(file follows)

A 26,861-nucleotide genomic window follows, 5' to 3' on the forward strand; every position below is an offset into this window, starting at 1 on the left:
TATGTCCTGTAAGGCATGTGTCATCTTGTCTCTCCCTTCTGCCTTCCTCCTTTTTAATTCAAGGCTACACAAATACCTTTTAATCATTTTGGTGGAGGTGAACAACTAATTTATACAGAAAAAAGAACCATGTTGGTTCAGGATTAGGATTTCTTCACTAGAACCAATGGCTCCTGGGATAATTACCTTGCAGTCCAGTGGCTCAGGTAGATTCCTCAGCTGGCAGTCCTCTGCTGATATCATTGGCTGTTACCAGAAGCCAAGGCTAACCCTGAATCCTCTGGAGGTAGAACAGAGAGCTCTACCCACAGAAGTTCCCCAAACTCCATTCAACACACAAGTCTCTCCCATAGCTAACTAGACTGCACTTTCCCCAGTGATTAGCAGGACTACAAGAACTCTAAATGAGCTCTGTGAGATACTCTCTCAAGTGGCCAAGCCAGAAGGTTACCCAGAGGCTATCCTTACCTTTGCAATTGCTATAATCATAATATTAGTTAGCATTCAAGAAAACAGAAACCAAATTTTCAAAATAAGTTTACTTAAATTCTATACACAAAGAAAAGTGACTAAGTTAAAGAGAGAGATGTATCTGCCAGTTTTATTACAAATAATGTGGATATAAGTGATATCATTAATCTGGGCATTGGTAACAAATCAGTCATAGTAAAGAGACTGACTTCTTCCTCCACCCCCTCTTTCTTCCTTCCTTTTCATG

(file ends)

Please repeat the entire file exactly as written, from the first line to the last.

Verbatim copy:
A 26,861-nucleotide genomic window follows, 5' to 3' on the forward strand; every position below is an offset into this window, starting at 1 on the left:
TATGTCCTGTAAGGCATGTGTCATCTTGTCTCTCCCTTCTGCCTTCCTCCTTTTTAATTCAAGGCTACACAAATACCTTTTAATCATTTTGGTGGAGGTGAACAACTAATTTATACAGAAAAAAGAACCATGTTGGTTCAGGATTAGGATTTCTTCACTAGAACCAATGGCTCCTGGGATAATTACCTTGCAGTCCAGTGGCTCAGGTAGATTCCTCAGCTGGCAGTCCTCTGCTGATATCATTGGCTGTTACCAGAAGCCAAGGCTAACCCTGAATCCTCTGGAGGTAGAACAGAGAGCTCTACCCACAGAAGTTCCCCAAACTCCATTCAACACACAAGTCTCTCCCATAGCTAACTAGACTGCACTTTCCCCAGTGATTAGCAGGACTACAAGAACTCTAAATGAGCTCTGTGAGATACTCTCTCAAGTGGCCAAGCCAGAAGGTTACCCAGAGGCTATCCTTACCTTTGCAATTGCTATAATCATAATATTAGTTAGCATTCAAGAAAACAGAAACCAAATTTTCAAAATAAGTTTACTTAAATTCTATACACAAAGAAAAGTGACTAAGTTAAAGAGAGAGATGTATCTGCCAGTTTTATTACAAATAATGTGGATATAAGTGATATCATTAATCTGGGCATTGGTAACAAATCAGTCATAGTAAAGAGACTGACTTCTTCCTCCACCCCCTCTTTCTTCCTTCCTTTTCATG